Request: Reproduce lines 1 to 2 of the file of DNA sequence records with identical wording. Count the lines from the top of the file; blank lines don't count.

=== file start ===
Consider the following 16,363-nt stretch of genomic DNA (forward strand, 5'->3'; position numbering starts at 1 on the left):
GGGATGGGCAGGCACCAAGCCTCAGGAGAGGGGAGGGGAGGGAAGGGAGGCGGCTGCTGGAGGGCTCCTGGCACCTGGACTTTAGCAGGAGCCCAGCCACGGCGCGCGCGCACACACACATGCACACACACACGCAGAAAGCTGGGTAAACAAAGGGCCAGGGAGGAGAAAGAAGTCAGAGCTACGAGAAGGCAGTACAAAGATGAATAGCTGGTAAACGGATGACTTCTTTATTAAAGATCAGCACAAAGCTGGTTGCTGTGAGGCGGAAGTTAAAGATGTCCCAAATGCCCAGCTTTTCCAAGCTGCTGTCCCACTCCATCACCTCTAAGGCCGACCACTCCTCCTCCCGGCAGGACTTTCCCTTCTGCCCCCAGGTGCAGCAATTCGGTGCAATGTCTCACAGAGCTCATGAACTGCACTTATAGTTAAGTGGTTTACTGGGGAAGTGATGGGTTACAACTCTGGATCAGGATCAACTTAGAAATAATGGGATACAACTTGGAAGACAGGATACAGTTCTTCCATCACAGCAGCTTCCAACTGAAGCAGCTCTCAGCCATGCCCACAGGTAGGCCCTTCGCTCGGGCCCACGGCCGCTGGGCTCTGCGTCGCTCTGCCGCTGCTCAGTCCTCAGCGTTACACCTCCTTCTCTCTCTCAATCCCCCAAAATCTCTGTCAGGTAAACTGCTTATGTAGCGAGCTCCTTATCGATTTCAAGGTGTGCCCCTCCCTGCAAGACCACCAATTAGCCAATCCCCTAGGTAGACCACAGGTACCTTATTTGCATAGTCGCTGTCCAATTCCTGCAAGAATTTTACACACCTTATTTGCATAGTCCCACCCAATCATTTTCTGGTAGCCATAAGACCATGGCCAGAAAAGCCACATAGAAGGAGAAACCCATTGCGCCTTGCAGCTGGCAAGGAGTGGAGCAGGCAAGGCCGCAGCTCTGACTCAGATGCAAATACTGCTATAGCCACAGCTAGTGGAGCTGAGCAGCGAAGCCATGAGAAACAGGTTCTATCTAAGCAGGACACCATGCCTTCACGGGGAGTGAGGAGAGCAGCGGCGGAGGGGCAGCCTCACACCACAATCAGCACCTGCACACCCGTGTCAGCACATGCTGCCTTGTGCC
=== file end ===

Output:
Consider the following 16,363-nt stretch of genomic DNA (forward strand, 5'->3'; position numbering starts at 1 on the left):
GGGATGGGCAGGCACCAAGCCTCAGGAGAGGGGAGGGGAGGGAAGGGAGGCGGCTGCTGGAGGGCTCCTGGCACCTGGACTTTAGCAGGAGCCCAGCCACGGCGCGCGCGCACACACACATGCACACACACACGCAGAAAGCTGGGTAAACAAAGGGCCAGGGAGGAGAAAGAAGTCAGAGCTACGAGAAGGCAGTACAAAGATGAATAGCTGGTAAACGGATGACTTCTTTATTAAAGATCAGCACAAAGCTGGTTGCTGTGAGGCGGAAGTTAAAGATGTCCCAAATGCCCAGCTTTTCCAAGCTGCTGTCCCACTCCATCACCTCTAAGGCCGACCACTCCTCCTCCCGGCAGGACTTTCCCTTCTGCCCCCAGGTGCAGCAATTCGGTGCAATGTCTCACAGAGCTCATGAACTGCACTTATAGTTAAGTGGTTTACTGGGGAAGTGATGGGTTACAACTCTGGATCAGGATCAACTTAGAAATAATGGGATACAACTTGGAAGACAGGATACAGTTCTTCCATCACAGCAGCTTCCAACTGAAGCAGCTCTCAGCCATGCCCACAGGTAGGCCCTTCGCTCGGGCCCACGGCCGCTGGGCTCTGCGTCGCTCTGCCGCTGCTCAGTCCTCAGCGTTACACCTCCTTCTCTCTCTCAATCCCCCAAAATCTCTGTCAGGTAAACTGCTTATGTAGCGAGCTCCTTATCGATTTCAAGGTGTGCCCCTCCCTGCAAGACCACCAATTAGCCAATCCCCTAGGTAGACCACAGGTACCTTATTTGCATAGTCGCTGTCCAATTCCTGCAAGAATTTTACACACCTTATTTGCATAGTCCCACCCAATCATTTTCTGGTAGCCATAAGACCATGGCCAGAAAAGCCACATAGAAGGAGAAACCCATTGCGCCTTGCAGCTGGCAAGGAGTGGAGCAGGCAAGGCCGCAGCTCTGACTCAGATGCAAATACTGCTATAGCCACAGCTAGTGGAGCTGAGCAGCGAAGCCATGAGAAACAGGTTCTATCTAAGCAGGACACCATGCCTTCACGGGGAGTGAGGAGAGCAGCGGCGGAGGGGCAGCCTCACACCACAATCAGCACCTGCACACCCGTGTCAGCACATGCTGCCTTGTGCC